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Beate Sirota Gordon

An unexpected champion for women’s rights in post-war Japan, Austrian born Beate Sirota Gordon was an inspiring intersectional feminist. At age of 22, and fresh out of college with a degree in modern languages, Gordon, along with a small team of Americans, was responsible for writing Japan’s constitution in the aftermath of World War II. As the only woman on the team, Gordon wrote equal rights for women into the new constitution.

Gordon wrote Article 14 of Japan’s constitution: “All of the people are equal under the law and there shall be no discrimination in political, economic or social relations because of race, creed, sex, social status or family origin.” In 1946, almost twenty years before the United States passed the Civil Rights Act of 1964, outlawing discrimination based on race, color, sex or national origin, Gordon incorporated this ground-breaking clause, that didn’t yet exist in American democracy, into Japan’s constitution.

Adding equality for all people under the law to the Japanese constitution was no small feat. For one, it reversed centuries of unequal relationships between men and women dating back to feudal Japan. But it also fundamentally tied civil rights to Japan’s democracy. The bombings of Hiroshima and Nagasaki made the statement that the US saw the lives of Japanese civilians as less important than the lives of American citizens. By contrast, Gordon’s contribution to the constitution affirms the equal value and dignity of all people despite their differences—a crucial component of intersectionality.

Gordon also wrote an article for the constitution giving specific rights to women in key areas such as inheritance, divorce, and property rights. No such article exists in the US constitution.

What I find to be so fascinating about Gordon’s storyis that her love of languages opened doors for her that enabled her to impact many different people. Gordon spoke English, Japanese, German, French, Spanish, and Russian fluently, and studied even more languages in college. This skill was what got her to Japan, as an interpreter for General MacArthur, who led the effort to write the constitution. Knowledge of many languages gave her a broader worldview and the ability to communicate effectively with so many different people.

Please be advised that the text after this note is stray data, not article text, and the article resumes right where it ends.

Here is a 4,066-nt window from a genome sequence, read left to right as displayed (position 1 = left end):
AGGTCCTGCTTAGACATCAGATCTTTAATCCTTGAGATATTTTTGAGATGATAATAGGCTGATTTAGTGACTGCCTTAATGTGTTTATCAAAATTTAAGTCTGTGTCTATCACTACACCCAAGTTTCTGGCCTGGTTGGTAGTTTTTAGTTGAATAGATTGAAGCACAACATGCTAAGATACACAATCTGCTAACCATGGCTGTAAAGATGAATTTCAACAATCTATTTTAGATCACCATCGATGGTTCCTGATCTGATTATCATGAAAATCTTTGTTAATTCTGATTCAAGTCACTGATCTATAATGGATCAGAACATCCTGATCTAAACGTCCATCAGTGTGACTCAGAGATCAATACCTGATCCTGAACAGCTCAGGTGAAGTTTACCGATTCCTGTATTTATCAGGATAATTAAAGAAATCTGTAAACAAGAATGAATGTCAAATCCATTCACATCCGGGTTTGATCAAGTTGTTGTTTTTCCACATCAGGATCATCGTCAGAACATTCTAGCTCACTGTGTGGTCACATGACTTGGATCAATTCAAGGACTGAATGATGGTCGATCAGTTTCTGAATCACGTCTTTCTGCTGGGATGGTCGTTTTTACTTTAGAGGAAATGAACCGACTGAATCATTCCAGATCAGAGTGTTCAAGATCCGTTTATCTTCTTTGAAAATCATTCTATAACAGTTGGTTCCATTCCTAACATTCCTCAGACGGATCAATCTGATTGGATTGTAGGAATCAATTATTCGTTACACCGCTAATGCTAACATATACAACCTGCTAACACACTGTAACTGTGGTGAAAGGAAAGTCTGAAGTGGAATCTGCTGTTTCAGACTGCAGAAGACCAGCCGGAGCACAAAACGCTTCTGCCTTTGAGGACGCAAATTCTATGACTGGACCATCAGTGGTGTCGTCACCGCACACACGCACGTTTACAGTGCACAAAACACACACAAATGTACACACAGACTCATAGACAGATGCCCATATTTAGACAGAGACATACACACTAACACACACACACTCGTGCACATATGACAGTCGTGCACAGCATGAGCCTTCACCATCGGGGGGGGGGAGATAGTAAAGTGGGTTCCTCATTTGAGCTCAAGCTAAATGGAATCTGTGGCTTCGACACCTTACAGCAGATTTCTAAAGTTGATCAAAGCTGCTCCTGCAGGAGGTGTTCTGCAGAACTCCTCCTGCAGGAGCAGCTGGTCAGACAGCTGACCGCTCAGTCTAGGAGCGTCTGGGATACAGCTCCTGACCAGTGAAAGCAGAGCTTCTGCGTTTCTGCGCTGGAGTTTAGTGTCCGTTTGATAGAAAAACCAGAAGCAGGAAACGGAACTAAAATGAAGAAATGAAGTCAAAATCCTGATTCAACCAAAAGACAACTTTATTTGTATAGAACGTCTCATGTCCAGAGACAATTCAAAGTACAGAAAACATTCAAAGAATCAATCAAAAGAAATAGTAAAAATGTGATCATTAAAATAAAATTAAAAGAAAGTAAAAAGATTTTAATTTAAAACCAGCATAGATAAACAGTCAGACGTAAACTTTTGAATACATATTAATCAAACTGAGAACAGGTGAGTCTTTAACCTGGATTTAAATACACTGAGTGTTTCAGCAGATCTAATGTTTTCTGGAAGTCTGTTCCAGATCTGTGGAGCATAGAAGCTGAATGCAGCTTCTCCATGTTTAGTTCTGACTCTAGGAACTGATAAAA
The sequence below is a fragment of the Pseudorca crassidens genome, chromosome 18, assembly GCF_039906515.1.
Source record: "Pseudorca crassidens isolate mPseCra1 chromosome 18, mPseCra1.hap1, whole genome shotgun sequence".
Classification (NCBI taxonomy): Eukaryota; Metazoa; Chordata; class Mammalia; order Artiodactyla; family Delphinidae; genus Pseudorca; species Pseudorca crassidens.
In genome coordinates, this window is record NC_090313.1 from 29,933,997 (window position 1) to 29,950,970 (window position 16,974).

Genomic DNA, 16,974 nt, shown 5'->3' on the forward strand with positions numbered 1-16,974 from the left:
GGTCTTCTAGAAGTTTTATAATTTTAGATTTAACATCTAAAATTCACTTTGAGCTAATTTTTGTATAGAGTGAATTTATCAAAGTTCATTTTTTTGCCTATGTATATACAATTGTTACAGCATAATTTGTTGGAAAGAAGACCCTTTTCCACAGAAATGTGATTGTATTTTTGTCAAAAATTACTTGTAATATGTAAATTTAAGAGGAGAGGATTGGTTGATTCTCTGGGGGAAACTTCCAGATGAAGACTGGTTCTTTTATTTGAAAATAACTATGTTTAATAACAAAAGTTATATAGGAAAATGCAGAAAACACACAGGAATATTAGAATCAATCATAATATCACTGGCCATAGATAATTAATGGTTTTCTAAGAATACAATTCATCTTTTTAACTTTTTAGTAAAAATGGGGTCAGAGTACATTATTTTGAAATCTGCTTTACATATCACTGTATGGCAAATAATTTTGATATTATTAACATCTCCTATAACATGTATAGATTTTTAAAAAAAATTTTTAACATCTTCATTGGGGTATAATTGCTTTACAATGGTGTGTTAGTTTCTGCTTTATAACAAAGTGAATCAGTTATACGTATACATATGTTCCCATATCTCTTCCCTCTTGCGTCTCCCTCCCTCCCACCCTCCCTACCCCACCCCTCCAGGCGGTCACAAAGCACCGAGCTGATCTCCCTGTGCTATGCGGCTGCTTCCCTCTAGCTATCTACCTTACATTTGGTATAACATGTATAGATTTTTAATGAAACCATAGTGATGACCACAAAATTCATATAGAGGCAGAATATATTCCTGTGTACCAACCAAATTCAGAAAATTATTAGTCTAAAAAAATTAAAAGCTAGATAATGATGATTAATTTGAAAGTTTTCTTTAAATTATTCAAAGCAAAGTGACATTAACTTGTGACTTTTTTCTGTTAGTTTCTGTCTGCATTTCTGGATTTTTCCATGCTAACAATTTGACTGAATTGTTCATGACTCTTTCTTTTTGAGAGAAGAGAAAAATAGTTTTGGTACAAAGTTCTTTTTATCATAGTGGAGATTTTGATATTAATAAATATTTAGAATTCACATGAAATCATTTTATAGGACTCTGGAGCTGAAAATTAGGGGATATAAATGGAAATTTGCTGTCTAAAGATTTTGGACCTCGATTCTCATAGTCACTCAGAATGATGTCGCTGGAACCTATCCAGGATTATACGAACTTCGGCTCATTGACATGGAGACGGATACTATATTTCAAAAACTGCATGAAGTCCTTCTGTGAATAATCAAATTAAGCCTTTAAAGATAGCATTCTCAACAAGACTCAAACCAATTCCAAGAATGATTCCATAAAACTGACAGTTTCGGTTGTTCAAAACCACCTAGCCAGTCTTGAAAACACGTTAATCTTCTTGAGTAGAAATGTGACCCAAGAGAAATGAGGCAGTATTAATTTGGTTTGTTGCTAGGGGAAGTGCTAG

I believe that a key aspect of intersectional feminism is often overlooked: global reach. Discussions of feminism solely in the context of the US miss out on the interconnectedness of the whole world. We tend to think about intersectionality as being limited to clearly delineated categories like race, class, ability, sexual orientation, gender, etc…, when the truth is that intersectionality is boundless. We can all work on expanding our worldviews to become more intersectional. Gordon’s story is filled with lessons about how to expand our worldviews: appreciating art from various cultures, studying world history, immersing ourselves in new languages, engaging with local people when traveling, and living in other countries.

Oftentimes when women are underrepresented, their voices are silenced, but Gordon was given immense power to pen gender equality under the law into Japan’s constitution. She was privileged to have such power, as well as the skills and the means to make this historic accomplishment—but what’s most important is that she used the privilege and resources she had for good. I’ll be going off to college next year, and though my perspective feels limited to me right now, in learning more about Gordon’s story and experience, I hope to be able to greatly expand my worldview in this next chapter of my life. I can only hope to live a life like hers, filled with the richness of beauty, art, travel, and a true understanding of and respect for humanity.

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Beate Sirota Gordon, 1987
Full image

Beate Sirota Gordon.

Taken by photographer Mark Stern at the Asia Society in 1987.

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How to cite this page

Jarkow, Amy. "Beate Sirota Gordon." 13 March 2019. Jewish Women's Archive. (Viewed on March 26, 2019) <https://jwa.org/blog/risingvoices/beate-sirota-gordon>.

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